PROLOGUE: The following editorial is mostly speculation with a sprinkling of fact. Many references and suggestions on where to go from there are made to rumours that are still unconfirmed being true. This is an idea that I came up with for Championship/qualification races only, to ease the burden on race directors who have already invested time and funds to be a qualifier, and possibly help participation. Local races, keep doing your thing…the more of you there are out there, getting people excited about duathlon, the better! I also don’t propose any changes to the draft legal development. It’s small but growing, and needs a chance to mature. All duathlon distances in this article are quoted as Run #1/Bike/Run#2.
Details have started to trickle out about the Triathlon Canada Multisport Qualifying Series over the past several days, with TriBC and Triathlon Quebec officially releasing their calendars and whispers popping up about other races. (NOTE: we have updated our Events page, and will attempt to keep our 2018 Schedule and Results page as updated as possible as more events are announced). It’s already shaping up to be an interesting year of racing, with some intriguing quirks…but I’ll leave that for a later post, once more events have been announced (namely Nationals). Of note, there are currently 3 sprint duathlon qualifying events during 2018 (all in Quebec), but none are draft legal.
Earlier this month we posted about the new qualifying criteria for 2019 Worlds, as well as the plan for qualifying beyond that. Thanks to Alberta Triathlon Association Executive Director Calli Stromner, duathletes were able to take a look at the exact bidding criteria for Nationals and World Qualification races. This year, the provinces had a chance to buy qualifying spots for $750 each (as opposed to $250 previously), with a maximum number available to be allocated based on percentage of national membership base) from Triathlon Canada. This is a stepping stone to a potential “domestic progression” (photo from Alberta Triathlon Association Newsletter, November 2017), where athletes would qualify for Nationals at provincial championships, and then qualify for Worlds at Nationals.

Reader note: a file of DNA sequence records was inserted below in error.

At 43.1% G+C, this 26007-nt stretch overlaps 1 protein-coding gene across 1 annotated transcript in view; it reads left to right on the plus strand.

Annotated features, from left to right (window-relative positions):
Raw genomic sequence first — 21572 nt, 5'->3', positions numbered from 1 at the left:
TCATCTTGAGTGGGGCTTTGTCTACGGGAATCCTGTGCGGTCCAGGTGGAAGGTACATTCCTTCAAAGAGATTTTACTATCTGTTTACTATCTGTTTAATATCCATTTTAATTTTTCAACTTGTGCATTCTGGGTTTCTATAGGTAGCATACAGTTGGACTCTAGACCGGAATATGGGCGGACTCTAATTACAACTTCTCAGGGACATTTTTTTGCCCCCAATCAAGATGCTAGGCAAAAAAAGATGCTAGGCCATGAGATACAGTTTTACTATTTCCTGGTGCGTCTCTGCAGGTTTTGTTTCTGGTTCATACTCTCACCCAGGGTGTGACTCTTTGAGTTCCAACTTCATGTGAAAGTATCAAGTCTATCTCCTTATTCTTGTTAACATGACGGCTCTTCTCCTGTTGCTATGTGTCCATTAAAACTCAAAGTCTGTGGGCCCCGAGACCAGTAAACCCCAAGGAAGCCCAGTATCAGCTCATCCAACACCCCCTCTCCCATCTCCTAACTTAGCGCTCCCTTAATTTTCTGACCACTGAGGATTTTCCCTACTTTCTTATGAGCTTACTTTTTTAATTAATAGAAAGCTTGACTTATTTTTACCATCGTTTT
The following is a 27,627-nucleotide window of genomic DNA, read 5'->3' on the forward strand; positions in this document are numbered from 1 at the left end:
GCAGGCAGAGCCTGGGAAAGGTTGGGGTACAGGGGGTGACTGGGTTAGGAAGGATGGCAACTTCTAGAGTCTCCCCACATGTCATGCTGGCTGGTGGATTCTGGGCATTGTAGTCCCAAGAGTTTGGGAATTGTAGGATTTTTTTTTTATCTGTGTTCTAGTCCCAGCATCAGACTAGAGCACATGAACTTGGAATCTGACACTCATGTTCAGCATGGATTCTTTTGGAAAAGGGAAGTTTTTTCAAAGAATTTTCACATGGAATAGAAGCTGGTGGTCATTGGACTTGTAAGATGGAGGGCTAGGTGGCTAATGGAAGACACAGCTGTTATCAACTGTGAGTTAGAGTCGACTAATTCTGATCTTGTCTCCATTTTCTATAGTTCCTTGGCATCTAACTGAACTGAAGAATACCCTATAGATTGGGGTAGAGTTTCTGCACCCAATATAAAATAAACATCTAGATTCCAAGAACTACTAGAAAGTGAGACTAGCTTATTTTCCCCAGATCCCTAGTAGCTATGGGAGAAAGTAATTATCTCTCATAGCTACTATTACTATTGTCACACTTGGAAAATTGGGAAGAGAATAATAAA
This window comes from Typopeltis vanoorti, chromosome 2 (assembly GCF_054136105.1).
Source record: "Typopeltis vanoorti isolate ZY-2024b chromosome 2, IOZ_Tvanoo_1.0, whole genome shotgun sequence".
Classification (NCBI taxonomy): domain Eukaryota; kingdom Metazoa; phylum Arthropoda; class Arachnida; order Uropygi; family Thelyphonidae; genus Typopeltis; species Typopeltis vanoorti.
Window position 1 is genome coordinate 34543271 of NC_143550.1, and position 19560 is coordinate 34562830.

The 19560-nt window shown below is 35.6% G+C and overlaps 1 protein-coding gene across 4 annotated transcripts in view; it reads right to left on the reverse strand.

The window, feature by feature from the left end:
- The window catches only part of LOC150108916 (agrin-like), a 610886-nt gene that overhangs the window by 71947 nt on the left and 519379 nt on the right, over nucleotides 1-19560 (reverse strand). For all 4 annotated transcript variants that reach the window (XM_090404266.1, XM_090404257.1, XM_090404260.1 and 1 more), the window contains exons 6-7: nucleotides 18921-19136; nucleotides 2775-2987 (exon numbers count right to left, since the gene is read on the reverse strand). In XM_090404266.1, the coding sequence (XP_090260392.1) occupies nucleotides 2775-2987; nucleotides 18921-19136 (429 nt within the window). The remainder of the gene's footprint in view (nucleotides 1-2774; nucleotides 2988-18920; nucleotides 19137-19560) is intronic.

Even with qualification occurring one year in advance (ie. qualify in 2019 for Worlds in 2020), this domestic progression idea would require two standard distance races (at minimum) in a year. And that would mean going into Provincials cold, without a tune-up race, or committing two years to the task to work out the standard distance kinks the year before. Alternately, TriCan’s bidding criteria told me this little golden nugget of information:
This got me thinking: why not make the championships distance a 5km run/30km bike/5km run format for non-draft racing? Maybe not for Nationals at first, but definitely for the smaller, locally operated provincial championships. We’ll get into three reasons why this might work, but first…
LET’S TALK DUATHLON HISTORY
Fitness expert Dr. Steve Jonas had some interesting tidbits on the history of duathlon in Duathlon Training and Racing for Ordinary Mortals. Among them was a reference to the original duathlon distances, in the US at least, being a 3 mile run/18 mile bike/3 mile run format (which equates approximately to 5k/30k/5k). The USAT stuck with this format at their National Championships until 2016.
Powerman International (the world’s premier duathlon brand) also builds its races around the 5k/30k/5k distance format, with the “classic” long distance being twice that (10k/60k/10k). While 10k/40k/5k and 5k/20k/2.5k align better with the ITU standard and sprint triathlon distances, ask any duathlete and they will tell you that the toll of 10k/40k/5k is exceptionally high…it’ll definitely bring you to your knees more often than not!